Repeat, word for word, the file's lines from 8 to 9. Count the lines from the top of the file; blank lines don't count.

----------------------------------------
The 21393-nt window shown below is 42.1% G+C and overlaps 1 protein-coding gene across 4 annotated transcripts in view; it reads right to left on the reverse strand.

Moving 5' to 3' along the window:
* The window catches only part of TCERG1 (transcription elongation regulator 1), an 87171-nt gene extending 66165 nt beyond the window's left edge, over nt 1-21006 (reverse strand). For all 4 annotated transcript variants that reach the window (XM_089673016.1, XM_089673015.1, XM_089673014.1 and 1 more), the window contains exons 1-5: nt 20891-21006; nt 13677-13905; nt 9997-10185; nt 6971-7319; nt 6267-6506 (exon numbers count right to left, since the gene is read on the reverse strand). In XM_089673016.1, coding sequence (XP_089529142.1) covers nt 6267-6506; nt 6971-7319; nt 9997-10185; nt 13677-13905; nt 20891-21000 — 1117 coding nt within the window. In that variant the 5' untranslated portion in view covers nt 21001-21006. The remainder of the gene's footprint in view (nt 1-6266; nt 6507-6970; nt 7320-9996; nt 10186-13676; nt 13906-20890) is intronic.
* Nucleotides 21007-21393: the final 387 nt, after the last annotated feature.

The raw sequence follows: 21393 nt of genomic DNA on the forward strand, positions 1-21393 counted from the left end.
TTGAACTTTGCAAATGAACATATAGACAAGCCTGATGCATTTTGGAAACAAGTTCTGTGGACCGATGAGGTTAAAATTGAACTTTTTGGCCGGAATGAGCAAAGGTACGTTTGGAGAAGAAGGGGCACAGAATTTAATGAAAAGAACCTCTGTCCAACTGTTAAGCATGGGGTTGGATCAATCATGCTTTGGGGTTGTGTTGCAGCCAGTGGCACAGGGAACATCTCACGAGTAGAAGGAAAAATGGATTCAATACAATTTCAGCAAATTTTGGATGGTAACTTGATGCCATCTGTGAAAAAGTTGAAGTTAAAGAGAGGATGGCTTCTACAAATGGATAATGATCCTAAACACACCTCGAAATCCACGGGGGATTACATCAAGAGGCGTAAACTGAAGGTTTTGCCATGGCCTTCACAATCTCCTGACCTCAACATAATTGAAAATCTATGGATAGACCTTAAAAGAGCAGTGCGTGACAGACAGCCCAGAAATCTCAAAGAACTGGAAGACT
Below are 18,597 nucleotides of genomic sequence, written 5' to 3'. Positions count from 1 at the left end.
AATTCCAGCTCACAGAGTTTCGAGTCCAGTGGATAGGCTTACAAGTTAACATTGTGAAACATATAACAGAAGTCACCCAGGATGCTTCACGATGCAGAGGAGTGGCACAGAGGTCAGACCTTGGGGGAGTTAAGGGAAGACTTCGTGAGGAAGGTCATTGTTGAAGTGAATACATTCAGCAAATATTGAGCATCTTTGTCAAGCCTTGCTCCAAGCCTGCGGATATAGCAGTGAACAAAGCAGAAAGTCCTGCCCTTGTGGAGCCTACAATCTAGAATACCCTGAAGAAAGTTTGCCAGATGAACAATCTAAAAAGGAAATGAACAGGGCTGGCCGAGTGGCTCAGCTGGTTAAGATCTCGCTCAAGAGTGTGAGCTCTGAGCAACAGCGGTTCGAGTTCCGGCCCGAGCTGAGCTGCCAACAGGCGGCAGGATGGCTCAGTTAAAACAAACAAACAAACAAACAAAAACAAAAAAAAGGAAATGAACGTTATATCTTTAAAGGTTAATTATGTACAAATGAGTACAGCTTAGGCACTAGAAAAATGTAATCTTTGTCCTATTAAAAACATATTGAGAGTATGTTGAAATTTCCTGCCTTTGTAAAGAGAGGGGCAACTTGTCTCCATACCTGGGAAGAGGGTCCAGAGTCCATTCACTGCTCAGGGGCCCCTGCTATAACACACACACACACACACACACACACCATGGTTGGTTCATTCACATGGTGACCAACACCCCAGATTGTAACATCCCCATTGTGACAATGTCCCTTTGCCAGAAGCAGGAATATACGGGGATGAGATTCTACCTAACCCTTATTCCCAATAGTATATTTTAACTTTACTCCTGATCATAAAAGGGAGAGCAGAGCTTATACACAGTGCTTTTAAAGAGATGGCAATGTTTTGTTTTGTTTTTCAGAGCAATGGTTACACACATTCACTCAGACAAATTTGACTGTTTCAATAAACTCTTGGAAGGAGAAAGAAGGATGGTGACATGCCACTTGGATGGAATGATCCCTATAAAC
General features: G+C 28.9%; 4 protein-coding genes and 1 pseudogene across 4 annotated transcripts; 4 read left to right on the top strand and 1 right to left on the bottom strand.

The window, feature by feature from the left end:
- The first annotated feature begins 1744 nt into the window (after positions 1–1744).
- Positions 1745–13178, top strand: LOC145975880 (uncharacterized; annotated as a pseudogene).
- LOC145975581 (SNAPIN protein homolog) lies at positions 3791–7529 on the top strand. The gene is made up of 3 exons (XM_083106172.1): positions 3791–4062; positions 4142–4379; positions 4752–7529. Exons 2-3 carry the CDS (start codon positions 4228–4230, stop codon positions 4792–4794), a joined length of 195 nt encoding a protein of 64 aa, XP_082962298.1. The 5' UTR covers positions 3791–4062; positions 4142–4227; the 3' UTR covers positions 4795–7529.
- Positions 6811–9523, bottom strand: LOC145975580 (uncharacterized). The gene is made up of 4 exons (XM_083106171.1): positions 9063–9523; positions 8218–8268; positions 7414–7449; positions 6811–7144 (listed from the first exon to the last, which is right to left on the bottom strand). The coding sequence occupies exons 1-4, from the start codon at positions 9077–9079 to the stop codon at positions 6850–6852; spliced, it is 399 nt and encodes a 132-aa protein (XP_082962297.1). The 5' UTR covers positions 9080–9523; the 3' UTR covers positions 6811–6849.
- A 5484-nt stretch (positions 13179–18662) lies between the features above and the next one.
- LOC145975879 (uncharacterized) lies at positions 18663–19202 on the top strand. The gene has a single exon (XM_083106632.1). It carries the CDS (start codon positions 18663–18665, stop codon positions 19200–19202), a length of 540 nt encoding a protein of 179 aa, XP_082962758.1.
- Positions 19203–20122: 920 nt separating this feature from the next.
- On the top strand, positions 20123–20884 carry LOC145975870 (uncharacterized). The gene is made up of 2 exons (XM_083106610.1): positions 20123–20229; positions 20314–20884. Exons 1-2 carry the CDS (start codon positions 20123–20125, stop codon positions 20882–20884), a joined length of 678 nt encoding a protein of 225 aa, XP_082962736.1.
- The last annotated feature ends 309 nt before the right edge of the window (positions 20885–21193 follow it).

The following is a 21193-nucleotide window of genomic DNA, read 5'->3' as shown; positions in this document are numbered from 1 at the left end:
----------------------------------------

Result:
AATTCCAGCTCACAGAGTTTCGAGTCCAGTGGATAGGCTTACAAGTTAACATTGTGAAACATATAACAGAAGTCACCCAGGATGCTTCACGATGCAGAGGAGTGGCACAGAGGTCAGACCTTGGGGGAGTTAAGGGAAGACTTCGTGAGGAAGGTCATTGTTGAAGTGAATACATTCAGCAAATATTGAGCATCTTTGTCAAGCCTTGCTCCAAGCCTGCGGATATAGCAGTGAACAAAGCAGAAAGTCCTGCCCTTGTGGAGCCTACAATCTAGAATACCCTGAAGAAAGTTTGCCAGATGAACAATCTAAAAAGGAAATGAACAGGGCTGGCCGAGTGGCTCAGCTGGTTAAGATCTCGCTCAAGAGTGTGAGCTCTGAGCAACAGCGGTTCGAGTTCCGGCCCGAGCTGAGCTGCCAACAGGCGGCAGGATGGCTCAGTTAAAACAAACAAACAAACAAACAAAAACAAAAAAAAGGAAATGAACGTTATATCTTTAAAGGTTAATTATGTACAAATGAGTACAGCTTAGGCACTAGAAAAATGTAATCTTTGTCCTATTAAAAACATATTGAGAGTATGTTGAAATTTCCTGCCTTTGTAAAGAGAGGGGCAACTTGTCTCCATACCTGGGAAGAGGGTCCAGAGTCCATTCACTGCTCAGGGGCCCCTGCTATAACACACACACACACACACACACACACCATGGTTGGTTCATTCACATGGTGACCAACACCCCAGATTGTAACATCCCCATTGTGACAATGTCCCTTTGCCAGAAGCAGGAATATACGGGGATGAGATTCTACCTAACCCTTATTCCCAATAGTATATTTTAACTTTACTCCTGATCATAAAAGGGAGAGCAGAGCTTATACACAGTGCTTTTAAAGAGATGGCAATGTTTTGTTTTGTTTTTCAGAGCAATGGTTACACACATTCACTCAGACAAATTTGACTGTTTCAATAAACTCTTGGAAGGAGAAAGAAGGATGGTGACATGCCACTTGGATGGAATGATCCCTATAAAC
General features: G+C 28.9%; 4 protein-coding genes and 1 pseudogene across 4 annotated transcripts; 4 read left to right on the top strand and 1 right to left on the bottom strand.